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A filmmaker's meditation on love, motherhood and communism in Bulgaria. Playfully epic…often surreal…impressively shot. You decide!

Narrative, 2014, 1h 55min., HD, color, some nudity. Bulgarian with English subtitles. Directed by Maya Vitkova. Co-production between Bulgaria and Romania. Curated by ARCS.


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"I saw a film that made me want to do what I am doing now when I was 12. I’ve been seeing hundreds of films until I turned 18. That gave me self-esteem – following my dream has been giving me strength and confidence." - Maya Vitkova, director
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Bulgaria accepts communism as the official governing system.
The communist regime ends.
The director has a life changing experience.
The film premiers at Sundance.


Katie Kilkenny, indiewire

“Viktoria envisions an entirely new grammar for female body functions onscreen as it bares all… uses an unusually humorous approach to portray a real maverick character on film, the reluctant mother…Viktoria has no interest in normalizing its unrepentant mother and traumatized daughter with a tidy denouement, nor does it cue a familiar audience reaction.

Whatever strange comedy we find in the image of an unwanted child innocuously floating in the womb is our own. This makes Viktoria an active and ambiguous moving picture experience, one that keeps us on the edge of our seats…from an attempt at understanding this character and our reactions to her…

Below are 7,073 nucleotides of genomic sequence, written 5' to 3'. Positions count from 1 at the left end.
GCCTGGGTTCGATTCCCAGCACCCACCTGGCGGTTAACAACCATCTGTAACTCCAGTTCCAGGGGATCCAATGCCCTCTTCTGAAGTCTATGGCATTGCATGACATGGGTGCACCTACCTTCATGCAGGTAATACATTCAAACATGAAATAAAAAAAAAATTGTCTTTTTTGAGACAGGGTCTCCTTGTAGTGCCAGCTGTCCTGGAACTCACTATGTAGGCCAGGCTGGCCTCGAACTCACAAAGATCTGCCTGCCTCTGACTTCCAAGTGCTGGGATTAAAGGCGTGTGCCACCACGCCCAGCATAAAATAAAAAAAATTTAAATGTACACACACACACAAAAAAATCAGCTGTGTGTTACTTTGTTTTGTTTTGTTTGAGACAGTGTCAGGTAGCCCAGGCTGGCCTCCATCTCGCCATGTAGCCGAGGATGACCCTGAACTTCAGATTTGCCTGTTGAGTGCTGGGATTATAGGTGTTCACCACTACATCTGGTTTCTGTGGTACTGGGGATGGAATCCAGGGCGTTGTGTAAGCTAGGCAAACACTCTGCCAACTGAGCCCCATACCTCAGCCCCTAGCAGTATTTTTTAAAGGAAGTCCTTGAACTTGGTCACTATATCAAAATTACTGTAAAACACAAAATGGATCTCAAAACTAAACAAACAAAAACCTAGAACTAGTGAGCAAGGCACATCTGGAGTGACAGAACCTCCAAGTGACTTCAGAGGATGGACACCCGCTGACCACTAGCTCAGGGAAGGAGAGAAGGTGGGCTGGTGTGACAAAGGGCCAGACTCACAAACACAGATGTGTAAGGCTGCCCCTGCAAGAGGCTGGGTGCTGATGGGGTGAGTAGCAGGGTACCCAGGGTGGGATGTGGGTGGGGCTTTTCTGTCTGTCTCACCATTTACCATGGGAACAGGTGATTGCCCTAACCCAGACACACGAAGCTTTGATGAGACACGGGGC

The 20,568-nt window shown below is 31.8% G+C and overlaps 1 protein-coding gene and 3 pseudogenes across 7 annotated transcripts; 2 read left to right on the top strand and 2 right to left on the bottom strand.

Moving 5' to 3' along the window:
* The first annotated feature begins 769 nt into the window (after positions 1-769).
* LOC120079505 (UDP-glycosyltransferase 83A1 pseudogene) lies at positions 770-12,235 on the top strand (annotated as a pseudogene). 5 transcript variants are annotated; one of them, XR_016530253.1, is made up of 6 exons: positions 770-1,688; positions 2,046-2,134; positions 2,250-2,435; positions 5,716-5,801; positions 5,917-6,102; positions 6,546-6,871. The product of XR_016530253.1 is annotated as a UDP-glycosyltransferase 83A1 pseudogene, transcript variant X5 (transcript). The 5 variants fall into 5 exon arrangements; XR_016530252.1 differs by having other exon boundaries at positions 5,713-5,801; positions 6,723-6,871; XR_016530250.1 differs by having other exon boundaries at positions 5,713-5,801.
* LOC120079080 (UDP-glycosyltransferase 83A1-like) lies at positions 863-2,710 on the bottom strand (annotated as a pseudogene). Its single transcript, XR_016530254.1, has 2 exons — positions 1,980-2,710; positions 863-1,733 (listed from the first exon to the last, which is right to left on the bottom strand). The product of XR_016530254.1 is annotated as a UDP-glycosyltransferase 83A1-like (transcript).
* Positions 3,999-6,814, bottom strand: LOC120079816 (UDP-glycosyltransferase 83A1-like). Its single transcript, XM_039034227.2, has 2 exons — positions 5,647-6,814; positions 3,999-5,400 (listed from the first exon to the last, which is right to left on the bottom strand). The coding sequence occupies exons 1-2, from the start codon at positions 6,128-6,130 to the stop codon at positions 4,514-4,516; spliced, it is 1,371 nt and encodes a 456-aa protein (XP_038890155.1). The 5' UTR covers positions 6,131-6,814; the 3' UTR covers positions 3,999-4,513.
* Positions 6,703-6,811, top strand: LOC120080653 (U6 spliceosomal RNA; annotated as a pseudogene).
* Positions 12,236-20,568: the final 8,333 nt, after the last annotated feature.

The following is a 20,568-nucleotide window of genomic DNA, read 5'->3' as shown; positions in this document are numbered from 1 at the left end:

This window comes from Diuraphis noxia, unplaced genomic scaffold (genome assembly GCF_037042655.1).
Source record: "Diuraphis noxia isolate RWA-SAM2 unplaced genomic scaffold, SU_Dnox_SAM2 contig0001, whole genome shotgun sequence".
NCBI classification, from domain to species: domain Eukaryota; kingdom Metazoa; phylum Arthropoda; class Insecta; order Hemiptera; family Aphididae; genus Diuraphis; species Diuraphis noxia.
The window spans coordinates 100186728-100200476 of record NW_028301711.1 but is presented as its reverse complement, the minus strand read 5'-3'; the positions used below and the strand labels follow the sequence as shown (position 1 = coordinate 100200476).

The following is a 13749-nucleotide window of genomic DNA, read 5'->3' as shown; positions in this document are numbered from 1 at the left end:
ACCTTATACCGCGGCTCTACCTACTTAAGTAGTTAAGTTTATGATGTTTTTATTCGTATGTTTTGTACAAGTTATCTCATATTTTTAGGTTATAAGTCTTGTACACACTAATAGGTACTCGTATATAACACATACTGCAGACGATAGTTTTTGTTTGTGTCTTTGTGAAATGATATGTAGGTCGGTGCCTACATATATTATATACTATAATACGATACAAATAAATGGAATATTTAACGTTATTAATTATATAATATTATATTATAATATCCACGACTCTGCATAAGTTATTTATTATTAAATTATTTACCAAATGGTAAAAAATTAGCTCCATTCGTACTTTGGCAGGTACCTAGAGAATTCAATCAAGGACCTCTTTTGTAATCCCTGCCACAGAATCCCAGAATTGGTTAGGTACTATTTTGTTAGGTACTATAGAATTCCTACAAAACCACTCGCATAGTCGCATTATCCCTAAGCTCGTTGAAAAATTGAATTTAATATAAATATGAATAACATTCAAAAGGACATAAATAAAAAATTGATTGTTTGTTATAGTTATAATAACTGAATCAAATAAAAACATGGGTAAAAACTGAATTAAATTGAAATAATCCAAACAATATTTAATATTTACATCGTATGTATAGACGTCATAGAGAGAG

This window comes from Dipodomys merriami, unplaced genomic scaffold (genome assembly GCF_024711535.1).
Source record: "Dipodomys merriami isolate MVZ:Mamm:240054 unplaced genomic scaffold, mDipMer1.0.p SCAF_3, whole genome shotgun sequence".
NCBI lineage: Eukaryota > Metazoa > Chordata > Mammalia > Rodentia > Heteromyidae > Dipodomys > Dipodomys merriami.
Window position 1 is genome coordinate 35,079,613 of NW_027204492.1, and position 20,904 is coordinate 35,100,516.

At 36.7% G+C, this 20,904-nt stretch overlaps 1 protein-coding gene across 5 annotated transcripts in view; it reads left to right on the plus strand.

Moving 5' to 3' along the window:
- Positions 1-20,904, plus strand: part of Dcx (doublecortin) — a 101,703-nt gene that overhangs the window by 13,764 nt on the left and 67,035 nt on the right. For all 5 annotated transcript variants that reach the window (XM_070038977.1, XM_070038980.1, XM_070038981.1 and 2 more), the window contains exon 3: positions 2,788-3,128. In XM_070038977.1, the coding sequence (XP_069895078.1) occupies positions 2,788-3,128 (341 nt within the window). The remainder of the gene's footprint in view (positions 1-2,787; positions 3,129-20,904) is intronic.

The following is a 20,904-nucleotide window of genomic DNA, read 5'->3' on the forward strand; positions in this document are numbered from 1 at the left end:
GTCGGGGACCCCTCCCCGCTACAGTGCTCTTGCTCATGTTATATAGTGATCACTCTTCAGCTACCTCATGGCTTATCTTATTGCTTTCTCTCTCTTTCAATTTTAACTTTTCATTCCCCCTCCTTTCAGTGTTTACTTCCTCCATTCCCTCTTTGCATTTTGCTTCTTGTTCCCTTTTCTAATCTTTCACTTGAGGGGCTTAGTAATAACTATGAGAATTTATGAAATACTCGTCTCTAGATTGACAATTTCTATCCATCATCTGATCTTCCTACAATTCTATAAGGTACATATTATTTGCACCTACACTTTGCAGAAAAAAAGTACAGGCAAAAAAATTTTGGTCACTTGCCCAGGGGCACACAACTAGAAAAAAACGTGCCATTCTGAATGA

Viktoria does not seek to conquer its radical character, nor the audience. Its appeal lies [in] how its impressionistic experience stretches the boundaries of empathy for an unusual female figure."

Boyd van Hoeij, Hollywood Reporter

“Striking…The general tone is one of hushed poetry and quiet drollness with an occasionally absurdist edge. Crucially, the film doesn't want to be funny simply to avoid being constantly bleak; quite the contrary is true, as humor is used to highlight the very points Vitkova is trying to make...

The understated acting of the ensemble is matched by its austere and precise assembly on the technical side… Beautifully composed, diffusely lit cinematography…”

Mark Adams, Screen Daily

"Playfully epic…often surreal…impressively shot… a fascinating glimpse into the country’s transition from communist days through to a brave new world…Maya Vitkova certainly makes a great impact with her first film. She is a talent to watch.

"Viktoria" is a bold and ambitious attempt to distill several decades of Bulgarian change and upheaval set against her plot’s often surreal structure, and there are moments when she really pulls off great visuals and strong ideas…always challenging and intriguing.”

“Acerbic and absurdist in equal measure, the film forges a powerful metaphorical link between the physical body and the body politic.” – Emma Myers, Indiewire
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25 Cities & 3 Countries

Interview by Filmmaker Magazine Staff with Maya Vitkova.

Attention, our audience’s and our own — it’s a valued commodity these days. We struggle to command our audience’s attention, for them to discover our work and then, once they’ve discovered it, to actually focus on it. Meanwhile, we struggle to focus our own attention, to fight our society’s weapons of mass distraction so we can not just see our work to completion but fully discover the meanings within it. What role does attention play in your work?

Can you discuss an instance where you thought about some aspect of attention when it came to your film?